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Chinese football transfer market collapses in face of coronavirus

Austrian striker Marko Arnautovic left West Ham United for Shanghai SIPG in the Chinese Super League © AFP / STR

HONG KONG, China, Feb 27A double blow of the coronavirus and a new salary cap has seen the bottom fall out of Chinese football’s transfer market, while Odion Ighalo led what could become an exodus of foreign stars.

Shanghai SIPG smashed the Asian transfer record when they signed Oscar from Chelsea three years ago for €60 million, with Hulk, Marouane Fellaini, Javier Mascherano and Carlos Tevez all moving to China in recent years.

Their arrivals put Chinese football on the map and provoked consternation in Europe’s major leagues that Chinese clubs were distorting the transfer market with world-leading wages.

But with wages now capped at €3 million a year, and the Chinese Super League on hold over the coronavirus outbreak, China isn’t the destination it once was.

China’s winter transfer window looks poised to close with a whimper on Friday, with Chinese Super League clubs spending just €28 million so far, the lowest since 2011.

There were two notable departures with striker Ighalo joining Manchester United on loan from Shanghai Shenhua and Belgian winger Yannick Carrasco returning to Atletico Madrid from Dalian.

China’s domestic football is indefinitely suspended because of the virus outbreak, which has killed nearly 2,800 people in the country and has now spread around the world.

Harry Belford Spencer, co-founder of First Pick Group, a Shanghai-based sports advisory company, said the uncertainty caused by the coronavirus had put off prospective foreign signings and dissuaded Chinese clubs from doing business.

“You are not going to invest a lot of money as a club if you don’t really know what’s happening,” said the Briton, who is involved in the Chinese transfer scene.

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“You are signing these players with the intention of them playing earlier (from the start of the season in February), and there’s now this delay.

“You don’t want to build up a big wage bill and that’s probably why you see a guy like Ighalo joining United because why would Shanghai Shenhua want him on their books paying a salary when they’re not playing football?”

– Cooling measures –

Even before now, China’s transfer market had begun to cool after the Chinese Football Association brought in measures to encourage clubs to develop youth players.

Odion Ighalo has joined Manchester United from China’s Shanghai Shenhua on loan (R) rounds Watford’s English goalkeeper Ben Foster (L) during the English Premier League football match between Manchester United and Watford at Old Trafford in Manchester, north west England, on February 23, 2020. © AFP / Paul ELLIS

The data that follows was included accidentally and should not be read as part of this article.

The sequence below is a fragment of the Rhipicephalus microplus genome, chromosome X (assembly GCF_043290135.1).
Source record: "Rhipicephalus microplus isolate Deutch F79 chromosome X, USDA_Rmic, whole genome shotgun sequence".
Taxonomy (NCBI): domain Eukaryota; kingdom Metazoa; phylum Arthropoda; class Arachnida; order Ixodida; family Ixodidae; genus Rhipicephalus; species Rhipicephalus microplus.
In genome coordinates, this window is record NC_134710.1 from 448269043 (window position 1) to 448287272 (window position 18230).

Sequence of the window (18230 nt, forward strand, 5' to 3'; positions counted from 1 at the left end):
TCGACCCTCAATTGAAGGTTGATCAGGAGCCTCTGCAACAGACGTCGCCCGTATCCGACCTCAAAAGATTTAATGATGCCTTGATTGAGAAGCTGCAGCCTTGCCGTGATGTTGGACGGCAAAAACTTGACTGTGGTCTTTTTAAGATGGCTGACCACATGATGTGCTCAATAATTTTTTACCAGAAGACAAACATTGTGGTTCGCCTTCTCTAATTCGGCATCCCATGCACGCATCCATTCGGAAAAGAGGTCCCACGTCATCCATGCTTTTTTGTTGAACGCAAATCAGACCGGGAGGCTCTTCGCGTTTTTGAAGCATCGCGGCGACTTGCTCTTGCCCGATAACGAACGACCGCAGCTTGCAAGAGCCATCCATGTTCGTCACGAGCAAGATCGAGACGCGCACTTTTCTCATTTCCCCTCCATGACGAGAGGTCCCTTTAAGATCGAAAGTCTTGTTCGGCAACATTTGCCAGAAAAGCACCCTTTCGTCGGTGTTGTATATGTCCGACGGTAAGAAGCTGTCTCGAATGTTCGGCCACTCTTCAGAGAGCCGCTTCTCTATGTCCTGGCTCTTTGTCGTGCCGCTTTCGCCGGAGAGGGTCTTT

The most significant was a 100 percent tax on foreign signings of more than 45 million yuan (€6 million), introduced in 2017.

In December, the CFA said that foreign players could not earn more than €3 million a year after tax.

That torpedoed any chance of Gareth Bale, who was on the verge of joining Jiangsu Suning from Real Madrid last summer, coming to China.

The salary cap will not affect existing contracts — SIPG’s attacking midfielder Oscar is one of the best-paid players in the world on a reported €26 million a year.

But it will hit foreign players when it comes to renewing, meaning they are likely to look outside China when their current deals expire.

– ‘Difficult for clubs’ –

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In a sign of how Chinese clubs’ spending has plummeted this winter, the most expensive transfer over the last two months was Brazilian Ricardo Lopes, who went to SIPG from Jeonbuk Motors for €5.46 million.

Belgian winger Yannick Carrasco left Dalian in China for Atletico Madrid © AFP / OSCAR DEL POZO

The outlay this winter is the lowest since the 2011 window, with CSL clubs relying on free transfers, loans or signings for nominal fees.

Nine of the 16 sides in the league have not spent a penny, including Fabio Cannavaro’s champions Guangzhou Evergrande, according to figures.

While foreign players are hesitant to come to China because of the virus, domestic transfers have also slowed considerably because of the impact on everyday life and difficulties clubs face trying to plan for a season that has no start date.

Spencer, who expects the transfer market to pick up somewhat once the health crisis eases, said: “The virus of course makes it difficult for clubs to take players in.

“Whilst lots of China isn’t affected, it’s a reality of: do you want to play in China at the moment?”


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